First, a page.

Oxidoreductases mediate electron transfer (i.e., redox) reactions across the tree of life and ultimately facilitate the biologically driven fluxes of hydrogen, carbon, nitrogen, oxygen, and sulfur on Earth. The core enzymes responsible for these reactions are ancient, often small in size, and highly diverse in amino acid sequence, and many require specific transition metals in their active sites. Here we reconstruct the evolution of metal-binding domains in extant oxidoreductases using a flexible network approach and permissive profile alignments based on available microbial genome data. Our results suggest there were at least 10 independent origins of redox domain families. However, we also identified multiple ancient connections between Fe2S 2- (adrenodoxin-like) and heme-(cytochrome c) binding domains. Our results suggest that these two iron-containing redox families had a single common ancestor that underwent duplication and divergence. The iron-containing protein family constitutes ≈50% of all metal-containing oxidoreductases and potentially catalyzed redox reactions in the Archean oceans. Heme-binding domains seem to be derived viamodular evolutionary processes that ultimately formthe backbone of redox reactions in both anaerobic and aerobic respiration and photosynthesis. The empirically discovered network allows us to peer into the ancient history of microbial metabolism on our planet.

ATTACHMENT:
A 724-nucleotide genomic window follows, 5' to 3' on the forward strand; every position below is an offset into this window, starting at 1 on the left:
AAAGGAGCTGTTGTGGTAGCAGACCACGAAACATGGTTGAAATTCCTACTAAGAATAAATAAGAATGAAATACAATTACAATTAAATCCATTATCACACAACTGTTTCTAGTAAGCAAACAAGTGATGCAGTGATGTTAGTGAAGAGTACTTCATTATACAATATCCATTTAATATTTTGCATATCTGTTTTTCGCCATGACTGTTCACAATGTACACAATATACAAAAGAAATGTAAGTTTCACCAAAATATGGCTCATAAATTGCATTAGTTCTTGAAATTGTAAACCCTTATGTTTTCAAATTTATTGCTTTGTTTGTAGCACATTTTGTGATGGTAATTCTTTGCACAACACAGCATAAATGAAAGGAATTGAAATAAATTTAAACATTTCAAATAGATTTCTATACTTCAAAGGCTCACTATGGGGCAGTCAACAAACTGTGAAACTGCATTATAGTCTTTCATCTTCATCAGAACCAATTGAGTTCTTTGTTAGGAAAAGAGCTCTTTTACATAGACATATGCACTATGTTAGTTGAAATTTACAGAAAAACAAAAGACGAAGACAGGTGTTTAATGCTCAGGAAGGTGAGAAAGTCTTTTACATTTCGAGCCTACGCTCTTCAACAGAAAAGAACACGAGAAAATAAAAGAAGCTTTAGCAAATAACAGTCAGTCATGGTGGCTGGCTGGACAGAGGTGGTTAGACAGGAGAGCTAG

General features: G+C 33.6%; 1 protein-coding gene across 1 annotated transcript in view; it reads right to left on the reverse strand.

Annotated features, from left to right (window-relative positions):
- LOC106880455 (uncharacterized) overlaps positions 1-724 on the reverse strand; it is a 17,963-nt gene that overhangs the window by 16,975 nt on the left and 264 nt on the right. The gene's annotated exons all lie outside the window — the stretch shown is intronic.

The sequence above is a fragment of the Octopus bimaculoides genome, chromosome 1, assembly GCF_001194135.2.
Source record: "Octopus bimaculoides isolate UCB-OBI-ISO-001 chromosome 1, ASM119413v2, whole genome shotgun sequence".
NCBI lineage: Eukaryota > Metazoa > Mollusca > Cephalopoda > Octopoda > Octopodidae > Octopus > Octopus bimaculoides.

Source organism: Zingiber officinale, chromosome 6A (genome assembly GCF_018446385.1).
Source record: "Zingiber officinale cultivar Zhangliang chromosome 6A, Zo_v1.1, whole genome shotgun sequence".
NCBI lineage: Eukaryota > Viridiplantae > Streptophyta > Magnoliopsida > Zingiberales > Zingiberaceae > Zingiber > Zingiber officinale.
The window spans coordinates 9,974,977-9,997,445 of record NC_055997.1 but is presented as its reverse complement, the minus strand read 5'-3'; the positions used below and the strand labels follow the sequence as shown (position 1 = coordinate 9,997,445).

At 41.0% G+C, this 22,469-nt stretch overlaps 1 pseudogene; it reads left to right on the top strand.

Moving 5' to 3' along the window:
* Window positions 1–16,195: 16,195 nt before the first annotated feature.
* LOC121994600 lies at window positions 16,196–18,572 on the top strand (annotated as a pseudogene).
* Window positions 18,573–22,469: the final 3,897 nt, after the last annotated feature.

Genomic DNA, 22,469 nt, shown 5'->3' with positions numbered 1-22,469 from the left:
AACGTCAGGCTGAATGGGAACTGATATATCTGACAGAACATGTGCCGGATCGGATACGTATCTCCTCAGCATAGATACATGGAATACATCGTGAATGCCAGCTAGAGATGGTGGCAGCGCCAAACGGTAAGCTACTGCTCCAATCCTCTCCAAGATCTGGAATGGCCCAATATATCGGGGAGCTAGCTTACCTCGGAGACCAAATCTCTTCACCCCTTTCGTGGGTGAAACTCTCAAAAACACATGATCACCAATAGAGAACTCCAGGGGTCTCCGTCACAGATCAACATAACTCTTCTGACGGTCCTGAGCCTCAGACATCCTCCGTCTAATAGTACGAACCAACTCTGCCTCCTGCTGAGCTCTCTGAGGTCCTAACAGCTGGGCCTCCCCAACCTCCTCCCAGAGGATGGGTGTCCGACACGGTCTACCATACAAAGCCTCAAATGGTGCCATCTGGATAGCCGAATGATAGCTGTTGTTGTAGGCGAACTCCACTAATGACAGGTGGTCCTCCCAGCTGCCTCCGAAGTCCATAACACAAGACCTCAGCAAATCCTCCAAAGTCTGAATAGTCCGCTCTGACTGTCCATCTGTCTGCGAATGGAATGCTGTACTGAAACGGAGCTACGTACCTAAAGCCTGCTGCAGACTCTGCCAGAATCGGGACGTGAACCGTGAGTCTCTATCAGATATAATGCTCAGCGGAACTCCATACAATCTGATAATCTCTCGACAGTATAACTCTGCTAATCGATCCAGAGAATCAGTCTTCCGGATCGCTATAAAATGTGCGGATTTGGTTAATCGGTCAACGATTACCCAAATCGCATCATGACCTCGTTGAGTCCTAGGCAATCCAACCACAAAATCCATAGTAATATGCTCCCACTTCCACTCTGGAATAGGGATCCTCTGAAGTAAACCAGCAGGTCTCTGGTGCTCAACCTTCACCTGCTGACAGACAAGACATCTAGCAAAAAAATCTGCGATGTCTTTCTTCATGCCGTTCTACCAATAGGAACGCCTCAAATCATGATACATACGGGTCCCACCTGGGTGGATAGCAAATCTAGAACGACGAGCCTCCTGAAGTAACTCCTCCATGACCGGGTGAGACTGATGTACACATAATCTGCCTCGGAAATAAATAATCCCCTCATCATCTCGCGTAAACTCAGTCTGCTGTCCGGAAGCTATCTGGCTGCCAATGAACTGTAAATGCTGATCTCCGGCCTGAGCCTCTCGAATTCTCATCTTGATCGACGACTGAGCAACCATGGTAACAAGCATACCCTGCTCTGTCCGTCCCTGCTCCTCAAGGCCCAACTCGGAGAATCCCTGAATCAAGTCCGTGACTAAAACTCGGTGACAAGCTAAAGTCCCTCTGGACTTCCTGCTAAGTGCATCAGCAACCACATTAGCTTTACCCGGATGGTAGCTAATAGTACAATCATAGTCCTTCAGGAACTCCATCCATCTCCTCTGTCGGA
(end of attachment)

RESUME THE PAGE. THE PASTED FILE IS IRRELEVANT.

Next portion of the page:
Original languageEnglish (US)
Pages (from-to)7042-7047
Number of pages6
JournalProceedings of the National Academy of Sciences of the United States of America
Issue number19
StatePublished - May 13 2014

All Science Journal Classification (ASJC) codes

  • General


  • Biogeochemical cycles
  • Core pathways
  • Great Oxidation/Oxygenation Event
  • Iron-sulfur


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